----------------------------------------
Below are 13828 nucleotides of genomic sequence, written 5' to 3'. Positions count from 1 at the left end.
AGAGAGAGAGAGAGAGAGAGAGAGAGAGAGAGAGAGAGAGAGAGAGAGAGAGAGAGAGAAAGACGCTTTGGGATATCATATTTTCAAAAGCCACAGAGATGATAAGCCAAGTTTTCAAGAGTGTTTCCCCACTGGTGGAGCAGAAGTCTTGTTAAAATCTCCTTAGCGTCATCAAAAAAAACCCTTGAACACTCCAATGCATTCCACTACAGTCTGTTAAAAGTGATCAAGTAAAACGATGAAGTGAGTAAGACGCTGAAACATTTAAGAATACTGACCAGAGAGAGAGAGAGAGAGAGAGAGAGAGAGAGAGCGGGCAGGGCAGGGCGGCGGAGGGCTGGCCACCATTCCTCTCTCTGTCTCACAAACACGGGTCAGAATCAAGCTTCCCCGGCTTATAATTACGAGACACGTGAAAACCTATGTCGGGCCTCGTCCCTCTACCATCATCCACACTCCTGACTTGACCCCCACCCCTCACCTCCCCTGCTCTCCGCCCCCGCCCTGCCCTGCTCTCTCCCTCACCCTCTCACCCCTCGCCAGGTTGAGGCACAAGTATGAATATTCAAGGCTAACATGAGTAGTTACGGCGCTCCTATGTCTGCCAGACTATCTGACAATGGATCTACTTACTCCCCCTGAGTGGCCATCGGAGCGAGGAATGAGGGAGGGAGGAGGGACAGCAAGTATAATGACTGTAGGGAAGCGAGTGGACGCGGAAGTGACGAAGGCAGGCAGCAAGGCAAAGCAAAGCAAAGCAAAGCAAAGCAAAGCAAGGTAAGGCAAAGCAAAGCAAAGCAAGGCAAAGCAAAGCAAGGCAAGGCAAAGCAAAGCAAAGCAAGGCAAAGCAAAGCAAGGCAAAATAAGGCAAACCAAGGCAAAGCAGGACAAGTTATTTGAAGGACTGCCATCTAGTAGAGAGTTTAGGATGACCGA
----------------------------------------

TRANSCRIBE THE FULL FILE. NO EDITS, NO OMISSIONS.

Below are 13828 nucleotides of genomic sequence, written 5' to 3'. Positions count from 1 at the left end.
AGAGAGAGAGAGAGAGAGAGAGAGAGAGAGAGAGAGAGAGAGAGAGAGAGAGAGAGAGAAAGACGCTTTGGGATATCATATTTTCAAAAGCCACAGAGATGATAAGCCAAGTTTTCAAGAGTGTTTCCCCACTGGTGGAGCAGAAGTCTTGTTAAAATCTCCTTAGCGTCATCAAAAAAAACCCTTGAACACTCCAATGCATTCCACTACAGTCTGTTAAAAGTGATCAAGTAAAACGATGAAGTGAGTAAGACGCTGAAACATTTAAGAATACTGACCAGAGAGAGAGAGAGAGAGAGAGAGAGAGAGAGAGCGGGCAGGGCAGGGCGGCGGAGGGCTGGCCACCATTCCTCTCTCTGTCTCACAAACACGGGTCAGAATCAAGCTTCCCCGGCTTATAATTACGAGACACGTGAAAACCTATGTCGGGCCTCGTCCCTCTACCATCATCCACACTCCTGACTTGACCCCCACCCCTCACCTCCCCTGCTCTCCGCCCCCGCCCTGCCCTGCTCTCTCCCTCACCCTCTCACCCCTCGCCAGGTTGAGGCACAAGTATGAATATTCAAGGCTAACATGAGTAGTTACGGCGCTCCTATGTCTGCCAGACTATCTGACAATGGATCTACTTACTCCCCCTGAGTGGCCATCGGAGCGAGGAATGAGGGAGGGAGGAGGGACAGCAAGTATAATGACTGTAGGGAAGCGAGTGGACGCGGAAGTGACGAAGGCAGGCAGCAAGGCAAAGCAAAGCAAAGCAAAGCAAAGCAAAGCAAGGTAAGGCAAAGCAAAGCAAAGCAAGGCAAAGCAAAGCAAGGCAAGGCAAAGCAAAGCAAAGCAAGGCAAAGCAAAGCAAGGCAAAATAAGGCAAACCAAGGCAAAGCAGGACAAGTTATTTGAAGGACTGCCATCTAGTAGAGAGTTTAGGATGACCGA